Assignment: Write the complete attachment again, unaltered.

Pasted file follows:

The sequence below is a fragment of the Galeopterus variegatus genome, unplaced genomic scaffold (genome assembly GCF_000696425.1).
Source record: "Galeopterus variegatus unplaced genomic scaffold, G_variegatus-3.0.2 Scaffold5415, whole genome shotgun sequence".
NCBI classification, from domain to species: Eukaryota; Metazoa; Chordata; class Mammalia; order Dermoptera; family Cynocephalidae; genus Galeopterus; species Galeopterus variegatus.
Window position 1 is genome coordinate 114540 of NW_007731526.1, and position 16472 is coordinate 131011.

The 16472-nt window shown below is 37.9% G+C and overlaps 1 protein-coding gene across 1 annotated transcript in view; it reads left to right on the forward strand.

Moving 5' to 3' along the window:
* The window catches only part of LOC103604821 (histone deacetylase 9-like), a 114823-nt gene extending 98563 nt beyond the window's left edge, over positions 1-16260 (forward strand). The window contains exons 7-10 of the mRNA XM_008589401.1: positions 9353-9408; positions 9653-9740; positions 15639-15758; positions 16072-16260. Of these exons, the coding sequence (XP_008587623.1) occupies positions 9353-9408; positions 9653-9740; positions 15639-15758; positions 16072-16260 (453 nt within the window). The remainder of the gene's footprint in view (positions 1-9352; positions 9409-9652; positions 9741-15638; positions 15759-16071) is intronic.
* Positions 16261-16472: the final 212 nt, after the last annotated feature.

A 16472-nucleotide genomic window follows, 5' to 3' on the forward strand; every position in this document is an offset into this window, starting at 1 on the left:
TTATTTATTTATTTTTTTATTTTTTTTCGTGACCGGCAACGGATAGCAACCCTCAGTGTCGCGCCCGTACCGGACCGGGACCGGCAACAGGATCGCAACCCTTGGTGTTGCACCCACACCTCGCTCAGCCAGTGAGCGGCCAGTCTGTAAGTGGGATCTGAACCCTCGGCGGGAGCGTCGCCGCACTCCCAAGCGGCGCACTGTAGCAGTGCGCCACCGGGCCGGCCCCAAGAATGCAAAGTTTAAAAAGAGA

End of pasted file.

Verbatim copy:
The sequence below is a fragment of the Galeopterus variegatus genome, unplaced genomic scaffold (genome assembly GCF_000696425.1).
Source record: "Galeopterus variegatus unplaced genomic scaffold, G_variegatus-3.0.2 Scaffold5415, whole genome shotgun sequence".
NCBI classification, from domain to species: Eukaryota; Metazoa; Chordata; class Mammalia; order Dermoptera; family Cynocephalidae; genus Galeopterus; species Galeopterus variegatus.
Window position 1 is genome coordinate 114540 of NW_007731526.1, and position 16472 is coordinate 131011.

The 16472-nt window shown below is 37.9% G+C and overlaps 1 protein-coding gene across 1 annotated transcript in view; it reads left to right on the forward strand.

Moving 5' to 3' along the window:
* The window catches only part of LOC103604821 (histone deacetylase 9-like), a 114823-nt gene extending 98563 nt beyond the window's left edge, over positions 1-16260 (forward strand). The window contains exons 7-10 of the mRNA XM_008589401.1: positions 9353-9408; positions 9653-9740; positions 15639-15758; positions 16072-16260. Of these exons, the coding sequence (XP_008587623.1) occupies positions 9353-9408; positions 9653-9740; positions 15639-15758; positions 16072-16260 (453 nt within the window). The remainder of the gene's footprint in view (positions 1-9352; positions 9409-9652; positions 9741-15638; positions 15759-16071) is intronic.
* Positions 16261-16472: the final 212 nt, after the last annotated feature.

A 16472-nucleotide genomic window follows, 5' to 3' on the forward strand; every position in this document is an offset into this window, starting at 1 on the left:
TTATTTATTTATTTTTTTATTTTTTTTCGTGACCGGCAACGGATAGCAACCCTCAGTGTCGCGCCCGTACCGGACCGGGACCGGCAACAGGATCGCAACCCTTGGTGTTGCACCCACACCTCGCTCAGCCAGTGAGCGGCCAGTCTGTAAGTGGGATCTGAACCCTCGGCGGGAGCGTCGCCGCACTCCCAAGCGGCGCACTGTAGCAGTGCGCCACCGGGCCGGCCCCAAGAATGCAAAGTTTAAAAAGAGA